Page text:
A week doesn’t go by in my life that I don’t receive inquiries about where to find good embroidery kits these days.
There are many, many embroidery kits available today – from large companies producing kits for retail sale in craft stores all the way to designers who manage their own small needlework businesses, producing their own kits for their own designs.
I prefer needlework kits in the latter category, for at least these three reasons:
1. Kits coming directly from a designer usually (practically always) include higher quality materials.
2. The designer knows all the nuances of the piece, so if you run into trouble while stitching the design, you can usually contact the designer you purchased from for help.
3. When you purchase from an individual designer, you are a. supporting needle art at its very roots; b. you are helping an individual make a living; and c. you are contributing to the longevity of that person’s ability to keep designing. Without clientele, individual designers could not keep producing their goods, and the needle arts world (which is enjoying a good boom these days) would suffer indeed.
Today, for those of you who are looking for accessible goldwork and silk embroidery kits – and especially if you like Art Nouveau designs – I want to show you a kit from Liz Tapper, a needlework designer in the UK at The Art of the Needle.
If you are eager to try out goldwork and silk embroidery – even if you are brand new to the techniques – Liz’s kits are perfect taster kits for the techniques.
The kits come with everything you need to complete the embroidery project, except hoop (or frame) & scissors.
You’ll find silk thread (she uses Piper’s silk, which is a more-or-less flat silk), silk satin for the ground fabric, a heavy cotton for the backing of the ground fabric, and two sizes of pearl purl, which is a real metal thread. There’s also a spool of couching thread for the goldwork threads, and a scrumptious small heart-shaped cake of beeswax for coating the couching thread.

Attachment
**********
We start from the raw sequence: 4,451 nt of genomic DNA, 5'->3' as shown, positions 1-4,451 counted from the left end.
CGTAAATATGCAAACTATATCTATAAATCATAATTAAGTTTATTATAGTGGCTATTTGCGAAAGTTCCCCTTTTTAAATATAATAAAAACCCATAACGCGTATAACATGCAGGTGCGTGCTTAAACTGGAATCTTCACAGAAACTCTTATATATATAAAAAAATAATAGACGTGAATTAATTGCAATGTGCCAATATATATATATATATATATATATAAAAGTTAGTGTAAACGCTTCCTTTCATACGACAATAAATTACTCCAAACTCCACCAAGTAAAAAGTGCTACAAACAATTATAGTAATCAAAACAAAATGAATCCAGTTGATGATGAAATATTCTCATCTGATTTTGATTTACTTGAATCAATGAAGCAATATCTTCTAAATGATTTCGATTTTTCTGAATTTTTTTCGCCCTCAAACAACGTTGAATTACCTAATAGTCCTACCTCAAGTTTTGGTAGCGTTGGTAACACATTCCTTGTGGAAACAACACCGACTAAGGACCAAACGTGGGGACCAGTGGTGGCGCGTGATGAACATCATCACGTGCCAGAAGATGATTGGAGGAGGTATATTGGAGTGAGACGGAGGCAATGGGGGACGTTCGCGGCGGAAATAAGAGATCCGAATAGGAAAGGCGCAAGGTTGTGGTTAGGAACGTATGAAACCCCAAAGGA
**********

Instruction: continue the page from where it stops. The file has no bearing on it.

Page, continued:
Because the Piper’s silks are flat silks, I wouldn’t necessarily slot this kit as a kit for beginner’s to embroidery. Flat silk (which you can read about here) can be a bit tricky or frustrating to use, if you’re not used to it.
If you’re already into embroidery – you know the basics, you’re familiar with working with different types of thread – and you’re ready to expand your repertoire, then the kits are fine for beginners (and beyond) to silk and goldwork.
If you’re intimidated by the idea of the goldwork, the pearl purl is a great thread to get started with. It’s not complicated to use at all – it’s just a matter of couching it. There are some tricks to stretching it, cutting pieces, and butting them up to each other, though, and these are covered in the instructions.
And, speaking of instructions, each kit comes with a printout of the instructions, which take you carefully step by step through the whole project from start to finish. They include photos and written instructions.
These are printed, it looks like, on an inkjet printer. I would rather see them printed either on heavier paper or on only one side of the paper, because when printed on two sides, the printing on one side can take away some of the clarity of the printing on the other side.
All in all, these are great little kits for getting into silk and goldwork. If you are keen on the Art Nouveau period, you might check out Liz’s other designs in this series.
Liz also has many other kits in her online shop, including all goldwork kits, whitework, a Bayeux-inspired horse kit, several crewel kits (including a lampshade), and more.
You can check them all out here. Remember, if you’re in the US, that there’s a currency conversion to contend with (just Google currency conversion calculator to compare the current currency conversion rates) and overseas shipping.
So that’s another individual kit designer that you can add to your list, if you’re looking for embroidery kits! I hope you enjoy exploring The Art of the Needle!